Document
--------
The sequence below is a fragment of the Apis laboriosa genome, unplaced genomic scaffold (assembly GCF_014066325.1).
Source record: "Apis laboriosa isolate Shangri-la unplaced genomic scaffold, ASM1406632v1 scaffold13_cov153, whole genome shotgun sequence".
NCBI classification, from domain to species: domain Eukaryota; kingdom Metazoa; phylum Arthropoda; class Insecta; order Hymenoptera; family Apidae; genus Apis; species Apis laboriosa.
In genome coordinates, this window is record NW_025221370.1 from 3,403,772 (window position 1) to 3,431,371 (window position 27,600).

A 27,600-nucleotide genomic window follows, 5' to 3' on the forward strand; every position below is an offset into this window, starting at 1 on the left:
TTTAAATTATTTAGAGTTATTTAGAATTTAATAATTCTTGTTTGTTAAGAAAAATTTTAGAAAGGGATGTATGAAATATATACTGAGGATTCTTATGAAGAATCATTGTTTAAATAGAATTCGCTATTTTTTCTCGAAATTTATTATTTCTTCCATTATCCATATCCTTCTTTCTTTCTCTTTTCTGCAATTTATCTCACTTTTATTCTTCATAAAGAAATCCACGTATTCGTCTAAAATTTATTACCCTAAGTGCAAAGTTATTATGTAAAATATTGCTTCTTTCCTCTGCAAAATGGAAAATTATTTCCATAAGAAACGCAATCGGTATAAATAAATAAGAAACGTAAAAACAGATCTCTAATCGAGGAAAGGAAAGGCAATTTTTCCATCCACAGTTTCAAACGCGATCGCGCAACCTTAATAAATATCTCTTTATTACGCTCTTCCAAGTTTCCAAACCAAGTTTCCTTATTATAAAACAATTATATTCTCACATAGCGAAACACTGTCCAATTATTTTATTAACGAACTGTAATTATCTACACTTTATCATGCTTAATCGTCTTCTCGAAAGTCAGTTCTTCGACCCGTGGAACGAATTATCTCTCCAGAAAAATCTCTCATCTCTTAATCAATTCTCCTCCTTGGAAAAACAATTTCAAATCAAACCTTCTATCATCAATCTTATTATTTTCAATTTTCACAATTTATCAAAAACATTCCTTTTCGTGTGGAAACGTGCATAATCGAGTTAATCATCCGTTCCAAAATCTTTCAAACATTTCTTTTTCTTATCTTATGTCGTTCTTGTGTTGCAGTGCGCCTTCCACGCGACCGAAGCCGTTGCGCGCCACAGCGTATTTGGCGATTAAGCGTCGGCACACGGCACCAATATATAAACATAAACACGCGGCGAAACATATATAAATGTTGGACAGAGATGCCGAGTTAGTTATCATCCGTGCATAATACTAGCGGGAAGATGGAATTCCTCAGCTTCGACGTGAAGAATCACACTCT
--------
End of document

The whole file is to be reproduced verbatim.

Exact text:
The sequence below is a fragment of the Apis laboriosa genome, unplaced genomic scaffold (assembly GCF_014066325.1).
Source record: "Apis laboriosa isolate Shangri-la unplaced genomic scaffold, ASM1406632v1 scaffold13_cov153, whole genome shotgun sequence".
NCBI classification, from domain to species: domain Eukaryota; kingdom Metazoa; phylum Arthropoda; class Insecta; order Hymenoptera; family Apidae; genus Apis; species Apis laboriosa.
In genome coordinates, this window is record NW_025221370.1 from 3,403,772 (window position 1) to 3,431,371 (window position 27,600).

A 27,600-nucleotide genomic window follows, 5' to 3' on the forward strand; every position below is an offset into this window, starting at 1 on the left:
TTTAAATTATTTAGAGTTATTTAGAATTTAATAATTCTTGTTTGTTAAGAAAAATTTTAGAAAGGGATGTATGAAATATATACTGAGGATTCTTATGAAGAATCATTGTTTAAATAGAATTCGCTATTTTTTCTCGAAATTTATTATTTCTTCCATTATCCATATCCTTCTTTCTTTCTCTTTTCTGCAATTTATCTCACTTTTATTCTTCATAAAGAAATCCACGTATTCGTCTAAAATTTATTACCCTAAGTGCAAAGTTATTATGTAAAATATTGCTTCTTTCCTCTGCAAAATGGAAAATTATTTCCATAAGAAACGCAATCGGTATAAATAAATAAGAAACGTAAAAACAGATCTCTAATCGAGGAAAGGAAAGGCAATTTTTCCATCCACAGTTTCAAACGCGATCGCGCAACCTTAATAAATATCTCTTTATTACGCTCTTCCAAGTTTCCAAACCAAGTTTCCTTATTATAAAACAATTATATTCTCACATAGCGAAACACTGTCCAATTATTTTATTAACGAACTGTAATTATCTACACTTTATCATGCTTAATCGTCTTCTCGAAAGTCAGTTCTTCGACCCGTGGAACGAATTATCTCTCCAGAAAAATCTCTCATCTCTTAATCAATTCTCCTCCTTGGAAAAACAATTTCAAATCAAACCTTCTATCATCAATCTTATTATTTTCAATTTTCACAATTTATCAAAAACATTCCTTTTCGTGTGGAAACGTGCATAATCGAGTTAATCATCCGTTCCAAAATCTTTCAAACATTTCTTTTTCTTATCTTATGTCGTTCTTGTGTTGCAGTGCGCCTTCCACGCGACCGAAGCCGTTGCGCGCCACAGCGTATTTGGCGATTAAGCGTCGGCACACGGCACCAATATATAAACATAAACACGCGGCGAAACATATATAAATGTTGGACAGAGATGCCGAGTTAGTTATCATCCGTGCATAATACTAGCGGGAAGATGGAATTCCTCAGCTTCGACGTGAAGAATCACACTCT